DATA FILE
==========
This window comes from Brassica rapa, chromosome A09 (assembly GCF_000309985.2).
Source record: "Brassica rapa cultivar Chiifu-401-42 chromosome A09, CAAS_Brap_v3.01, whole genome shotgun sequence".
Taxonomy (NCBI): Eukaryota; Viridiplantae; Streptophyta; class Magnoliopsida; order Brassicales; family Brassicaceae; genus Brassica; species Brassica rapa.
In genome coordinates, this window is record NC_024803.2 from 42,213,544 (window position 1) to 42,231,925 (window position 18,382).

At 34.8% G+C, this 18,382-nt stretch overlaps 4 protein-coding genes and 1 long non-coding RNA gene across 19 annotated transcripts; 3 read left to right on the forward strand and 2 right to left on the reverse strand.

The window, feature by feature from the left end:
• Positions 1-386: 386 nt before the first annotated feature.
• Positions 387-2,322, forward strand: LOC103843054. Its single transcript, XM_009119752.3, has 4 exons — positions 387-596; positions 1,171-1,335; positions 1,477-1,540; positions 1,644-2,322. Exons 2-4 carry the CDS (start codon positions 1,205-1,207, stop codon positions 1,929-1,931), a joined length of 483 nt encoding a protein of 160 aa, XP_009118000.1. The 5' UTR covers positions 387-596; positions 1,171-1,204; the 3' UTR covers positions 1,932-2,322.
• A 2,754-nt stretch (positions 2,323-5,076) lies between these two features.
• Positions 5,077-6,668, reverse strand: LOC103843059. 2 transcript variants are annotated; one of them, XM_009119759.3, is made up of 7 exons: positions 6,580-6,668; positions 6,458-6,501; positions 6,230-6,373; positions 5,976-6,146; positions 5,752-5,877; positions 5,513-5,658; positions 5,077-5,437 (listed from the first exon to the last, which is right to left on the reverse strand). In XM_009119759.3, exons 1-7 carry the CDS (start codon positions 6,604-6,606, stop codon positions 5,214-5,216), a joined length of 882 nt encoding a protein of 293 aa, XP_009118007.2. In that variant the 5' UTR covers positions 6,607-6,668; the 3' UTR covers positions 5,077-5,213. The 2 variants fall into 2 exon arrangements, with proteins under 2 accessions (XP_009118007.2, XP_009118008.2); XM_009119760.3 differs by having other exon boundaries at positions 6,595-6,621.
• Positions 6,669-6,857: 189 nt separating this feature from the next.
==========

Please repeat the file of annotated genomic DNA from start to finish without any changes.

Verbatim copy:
This window comes from Brassica rapa, chromosome A09 (assembly GCF_000309985.2).
Source record: "Brassica rapa cultivar Chiifu-401-42 chromosome A09, CAAS_Brap_v3.01, whole genome shotgun sequence".
Taxonomy (NCBI): Eukaryota; Viridiplantae; Streptophyta; class Magnoliopsida; order Brassicales; family Brassicaceae; genus Brassica; species Brassica rapa.
In genome coordinates, this window is record NC_024803.2 from 42,213,544 (window position 1) to 42,231,925 (window position 18,382).

At 34.8% G+C, this 18,382-nt stretch overlaps 4 protein-coding genes and 1 long non-coding RNA gene across 19 annotated transcripts; 3 read left to right on the forward strand and 2 right to left on the reverse strand.

The window, feature by feature from the left end:
• Positions 1-386: 386 nt before the first annotated feature.
• Positions 387-2,322, forward strand: LOC103843054. Its single transcript, XM_009119752.3, has 4 exons — positions 387-596; positions 1,171-1,335; positions 1,477-1,540; positions 1,644-2,322. Exons 2-4 carry the CDS (start codon positions 1,205-1,207, stop codon positions 1,929-1,931), a joined length of 483 nt encoding a protein of 160 aa, XP_009118000.1. The 5' UTR covers positions 387-596; positions 1,171-1,204; the 3' UTR covers positions 1,932-2,322.
• A 2,754-nt stretch (positions 2,323-5,076) lies between these two features.
• Positions 5,077-6,668, reverse strand: LOC103843059. 2 transcript variants are annotated; one of them, XM_009119759.3, is made up of 7 exons: positions 6,580-6,668; positions 6,458-6,501; positions 6,230-6,373; positions 5,976-6,146; positions 5,752-5,877; positions 5,513-5,658; positions 5,077-5,437 (listed from the first exon to the last, which is right to left on the reverse strand). In XM_009119759.3, exons 1-7 carry the CDS (start codon positions 6,604-6,606, stop codon positions 5,214-5,216), a joined length of 882 nt encoding a protein of 293 aa, XP_009118007.2. In that variant the 5' UTR covers positions 6,607-6,668; the 3' UTR covers positions 5,077-5,213. The 2 variants fall into 2 exon arrangements, with proteins under 2 accessions (XP_009118007.2, XP_009118008.2); XM_009119760.3 differs by having other exon boundaries at positions 6,595-6,621.
• Positions 6,669-6,857: 189 nt separating this feature from the next.